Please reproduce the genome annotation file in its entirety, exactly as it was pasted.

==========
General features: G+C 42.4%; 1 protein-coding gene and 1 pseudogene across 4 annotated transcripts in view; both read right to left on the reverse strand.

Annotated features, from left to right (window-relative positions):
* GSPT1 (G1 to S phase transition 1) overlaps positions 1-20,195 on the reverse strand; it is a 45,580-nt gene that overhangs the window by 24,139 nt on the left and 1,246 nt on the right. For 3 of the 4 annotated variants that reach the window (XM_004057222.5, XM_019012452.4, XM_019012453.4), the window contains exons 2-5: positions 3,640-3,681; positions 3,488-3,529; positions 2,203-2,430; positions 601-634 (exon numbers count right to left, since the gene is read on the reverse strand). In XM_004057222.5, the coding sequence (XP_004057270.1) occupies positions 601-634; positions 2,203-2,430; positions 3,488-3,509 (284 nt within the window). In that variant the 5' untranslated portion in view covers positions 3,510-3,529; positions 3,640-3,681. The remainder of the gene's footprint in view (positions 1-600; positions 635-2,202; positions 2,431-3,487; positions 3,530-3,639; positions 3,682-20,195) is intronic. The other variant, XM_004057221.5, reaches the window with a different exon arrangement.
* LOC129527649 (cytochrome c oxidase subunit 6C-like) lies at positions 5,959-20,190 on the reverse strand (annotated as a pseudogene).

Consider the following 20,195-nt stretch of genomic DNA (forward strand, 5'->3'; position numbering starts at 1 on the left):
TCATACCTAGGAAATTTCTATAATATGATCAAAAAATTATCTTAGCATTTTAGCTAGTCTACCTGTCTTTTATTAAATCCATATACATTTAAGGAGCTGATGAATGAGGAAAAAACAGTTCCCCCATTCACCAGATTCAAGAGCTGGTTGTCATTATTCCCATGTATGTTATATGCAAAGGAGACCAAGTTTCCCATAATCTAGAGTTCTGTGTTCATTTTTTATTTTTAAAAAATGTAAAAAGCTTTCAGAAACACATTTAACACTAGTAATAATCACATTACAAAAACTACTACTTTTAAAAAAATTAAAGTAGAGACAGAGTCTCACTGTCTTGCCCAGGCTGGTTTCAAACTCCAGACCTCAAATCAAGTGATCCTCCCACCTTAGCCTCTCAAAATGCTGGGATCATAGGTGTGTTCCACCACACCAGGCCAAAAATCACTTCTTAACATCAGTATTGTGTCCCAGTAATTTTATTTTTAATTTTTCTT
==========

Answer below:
General features: G+C 42.4%; 1 protein-coding gene and 1 pseudogene across 4 annotated transcripts in view; both read right to left on the reverse strand.

Annotated features, from left to right (window-relative positions):
* GSPT1 (G1 to S phase transition 1) overlaps positions 1-20,195 on the reverse strand; it is a 45,580-nt gene that overhangs the window by 24,139 nt on the left and 1,246 nt on the right. For 3 of the 4 annotated variants that reach the window (XM_004057222.5, XM_019012452.4, XM_019012453.4), the window contains exons 2-5: positions 3,640-3,681; positions 3,488-3,529; positions 2,203-2,430; positions 601-634 (exon numbers count right to left, since the gene is read on the reverse strand). In XM_004057222.5, the coding sequence (XP_004057270.1) occupies positions 601-634; positions 2,203-2,430; positions 3,488-3,509 (284 nt within the window). In that variant the 5' untranslated portion in view covers positions 3,510-3,529; positions 3,640-3,681. The remainder of the gene's footprint in view (positions 1-600; positions 635-2,202; positions 2,431-3,487; positions 3,530-3,639; positions 3,682-20,195) is intronic. The other variant, XM_004057221.5, reaches the window with a different exon arrangement.
* LOC129527649 (cytochrome c oxidase subunit 6C-like) lies at positions 5,959-20,190 on the reverse strand (annotated as a pseudogene).

Consider the following 20,195-nt stretch of genomic DNA (forward strand, 5'->3'; position numbering starts at 1 on the left):
TCATACCTAGGAAATTTCTATAATATGATCAAAAAATTATCTTAGCATTTTAGCTAGTCTACCTGTCTTTTATTAAATCCATATACATTTAAGGAGCTGATGAATGAGGAAAAAACAGTTCCCCCATTCACCAGATTCAAGAGCTGGTTGTCATTATTCCCATGTATGTTATATGCAAAGGAGACCAAGTTTCCCATAATCTAGAGTTCTGTGTTCATTTTTTATTTTTAAAAAATGTAAAAAGCTTTCAGAAACACATTTAACACTAGTAATAATCACATTACAAAAACTACTACTTTTAAAAAAATTAAAGTAGAGACAGAGTCTCACTGTCTTGCCCAGGCTGGTTTCAAACTCCAGACCTCAAATCAAGTGATCCTCCCACCTTAGCCTCTCAAAATGCTGGGATCATAGGTGTGTTCCACCACACCAGGCCAAAAATCACTTCTTAACATCAGTATTGTGTCCCAGTAATTTTATTTTTAATTTTTCTT